When I first saw the news about Disney/Pixar’s plans to make a movie set in Mexico and based around the Day of the Dead, I was cautiously optimistic. On the one hand, after two too many movies about cars, it was about time they made a movie about at least part of who I am. On the other, I hoped they wouldn’t make a joke or a mockery out of the culture with the movie.
I’m happy to say that they didn’t. Coco is a welcome change from most depictions of Mexicans in pop culture. Even though I am only part Mexican, it still made me feel extremely valid from the beginning—the traditional Disney theme has a mariachi-band twist for Coco, which I loved.
The movie centers on 12-year-old Miguel Rivera (voiced by a wonderful Anthony Gonzalez) and his family. In the opening sequence—created with papel picado, another Mexican tradition—Miguel explains his dilemma. He loves music and wants to be a musician, while the rest of his family hates music so much that they ban it in all forms. That’s all because of one man: Miguel’s great-great-grandfather and musical hero, Ernesto de la Cruz (Benjamin Bratt). Miguel idolizes him during Día de los Muertos while the rest of his family tries to forget him.
Despite the main conflict between him and his family, you can’t help but love Miguel. He’s bright, adventurous, and incredibly stubborn—or determined, depending on how you see it. It was really nice to see a Mexican person at the center of a story, especially one as independent as Miguel. While his family wants him to join the business as a shoemaker, he wants nothing to do with it. The trope of the main character going against their family’s wishes is very common in Disney films, but it takes a different and fresh approach in Coco.
After a fight with his family, a chance at a guitar leads Miguel to what’s called the Land of the Dead, where he searches for Ernesto. Coco’s directors, Lee Unkrich and Adrian Molina, took their production team to Mexico for a years-long research project for the look and feel of the film, but the group had to come up with their own version of the afterlife. They did it well, combining the classic Pixar charm (such as vibrant colors on the marigold bridge connecting the living world to the Land of the Dead and the overall attention to detail) with parts of the Mexican culture, including the concept of family. Miguel meets the other members of his family—the dead ones—and their relationships are just as strong as those in the living world. They even offer to send him back to the living world as long as he gives up music. But he doesn’t budge there, either, eventually meeting a new friend named Héctor (Gael García Bernal). Their relationship is an odd one that seems one-sided at times, but I liked it anyway. Miguel and Héctor show the audience that family can come in many forms, even if it’s outside of your blood relatives.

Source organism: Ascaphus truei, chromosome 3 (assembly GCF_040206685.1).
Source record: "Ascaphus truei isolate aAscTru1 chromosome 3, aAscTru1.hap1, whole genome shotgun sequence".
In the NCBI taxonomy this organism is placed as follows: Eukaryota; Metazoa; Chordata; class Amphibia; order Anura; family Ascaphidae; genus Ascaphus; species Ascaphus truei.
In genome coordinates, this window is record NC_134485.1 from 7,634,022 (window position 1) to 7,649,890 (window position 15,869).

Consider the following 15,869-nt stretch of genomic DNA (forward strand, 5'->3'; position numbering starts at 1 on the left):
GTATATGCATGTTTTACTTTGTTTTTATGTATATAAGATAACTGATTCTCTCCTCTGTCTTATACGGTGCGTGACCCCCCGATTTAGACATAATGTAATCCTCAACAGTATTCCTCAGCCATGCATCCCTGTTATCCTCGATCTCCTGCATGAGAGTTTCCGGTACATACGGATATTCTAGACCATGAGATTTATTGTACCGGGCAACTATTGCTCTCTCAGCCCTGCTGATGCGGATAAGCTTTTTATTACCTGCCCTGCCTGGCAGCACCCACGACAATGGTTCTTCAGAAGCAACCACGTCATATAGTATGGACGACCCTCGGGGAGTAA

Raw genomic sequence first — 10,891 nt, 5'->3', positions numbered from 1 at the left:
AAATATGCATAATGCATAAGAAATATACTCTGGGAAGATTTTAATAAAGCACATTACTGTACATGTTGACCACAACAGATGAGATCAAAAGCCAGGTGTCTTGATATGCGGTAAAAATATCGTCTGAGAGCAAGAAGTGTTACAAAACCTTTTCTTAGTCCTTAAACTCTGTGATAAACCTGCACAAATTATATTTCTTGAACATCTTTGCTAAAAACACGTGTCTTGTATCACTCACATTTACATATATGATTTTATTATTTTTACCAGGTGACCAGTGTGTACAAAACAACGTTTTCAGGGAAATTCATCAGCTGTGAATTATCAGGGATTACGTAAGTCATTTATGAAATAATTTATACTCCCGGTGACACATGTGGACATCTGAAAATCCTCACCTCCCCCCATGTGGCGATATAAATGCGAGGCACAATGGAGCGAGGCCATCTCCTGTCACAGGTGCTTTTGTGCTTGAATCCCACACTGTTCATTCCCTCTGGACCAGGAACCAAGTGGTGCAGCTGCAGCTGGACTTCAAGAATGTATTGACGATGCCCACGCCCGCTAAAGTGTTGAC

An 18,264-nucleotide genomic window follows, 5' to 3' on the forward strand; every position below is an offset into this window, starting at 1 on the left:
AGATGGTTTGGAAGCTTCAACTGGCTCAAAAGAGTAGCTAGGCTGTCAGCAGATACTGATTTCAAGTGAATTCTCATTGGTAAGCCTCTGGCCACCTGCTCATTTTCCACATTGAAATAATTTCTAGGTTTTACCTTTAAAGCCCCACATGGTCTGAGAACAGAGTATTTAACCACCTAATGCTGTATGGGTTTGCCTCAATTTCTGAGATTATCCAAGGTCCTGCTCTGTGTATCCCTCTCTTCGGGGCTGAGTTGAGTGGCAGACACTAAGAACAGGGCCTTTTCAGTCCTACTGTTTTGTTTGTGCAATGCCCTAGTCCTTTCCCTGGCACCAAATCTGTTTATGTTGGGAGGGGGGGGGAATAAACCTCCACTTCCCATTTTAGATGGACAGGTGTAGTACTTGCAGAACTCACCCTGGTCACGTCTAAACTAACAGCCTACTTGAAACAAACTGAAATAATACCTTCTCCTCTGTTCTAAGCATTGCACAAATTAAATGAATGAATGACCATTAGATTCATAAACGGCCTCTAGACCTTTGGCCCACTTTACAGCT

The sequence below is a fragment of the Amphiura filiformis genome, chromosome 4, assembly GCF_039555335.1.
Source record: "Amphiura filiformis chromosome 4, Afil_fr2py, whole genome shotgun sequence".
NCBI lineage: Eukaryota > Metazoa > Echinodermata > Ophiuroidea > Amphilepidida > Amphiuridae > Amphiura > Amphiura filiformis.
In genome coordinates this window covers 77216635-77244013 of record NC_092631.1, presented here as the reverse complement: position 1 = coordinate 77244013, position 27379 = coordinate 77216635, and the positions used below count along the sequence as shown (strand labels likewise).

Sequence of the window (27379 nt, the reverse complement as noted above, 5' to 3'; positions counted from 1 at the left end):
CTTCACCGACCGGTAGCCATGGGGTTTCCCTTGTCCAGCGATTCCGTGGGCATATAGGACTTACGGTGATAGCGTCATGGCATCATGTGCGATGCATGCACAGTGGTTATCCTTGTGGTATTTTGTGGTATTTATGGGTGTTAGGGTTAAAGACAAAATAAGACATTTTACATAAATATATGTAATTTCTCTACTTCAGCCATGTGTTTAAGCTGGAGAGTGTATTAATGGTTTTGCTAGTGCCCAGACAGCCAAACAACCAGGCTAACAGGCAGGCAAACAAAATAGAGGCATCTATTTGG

Coco continues with the right amount of high points and low points we’ve come to expect from a Disney/Pixar production, including a heartbreaking scene with a fatherlike figure named Chicharrón (Edward James Olmos). Even though Miguel’s stubbornness made me mad at times, I was drawn to him and his adventures as the movie went on. The creators used the right amount of music and Spanish dialogue to keep my attention. However, more than anything I found myself rooting for Miguel to have the happy ending that most main characters get.
It takes a lot for me to cry, especially during movies, but Coco was the exception many times over. Some were happier scenes, but many of them were sad. Despite that, I was happy to see that a story about a Mexican boy and his family got the same treatment as, say, Frozen. The crew didn’t sugarcoat Miguel’s story. They also didn’t stamp out the originality of the concept to make it fit the mold of previous Disney/Pixar movies too closely. For example, the music: every part of the music is original and unique, headed by power couple Robert Lopez and Kristen Anderson-Lopez (who also put together the music for Frozen, among other hits).
Mexicans, Latinos, and anyone looking for a feel-good story will enjoy Coco. You don’t need to know how to speak Spanish to see it, but there is a bit of 101-level Spanish used and there are no subtitles, so basic familiarity with the language will help. I wouldn’t recommend it for children under six, as some parts of the movie might be too scary.
The thing I liked the most about the movie was its authenticity. The crew went above and beyond to make sure they told the story right, and it shows. Also, nearly everyone in the movie’s voice cast is Latino or Latina, which is a wonderful thing. (The exception? Pixar staple John Ratzenberger.) Seeing Coco made me proud to be a Mexican, and I hope others feel the same way.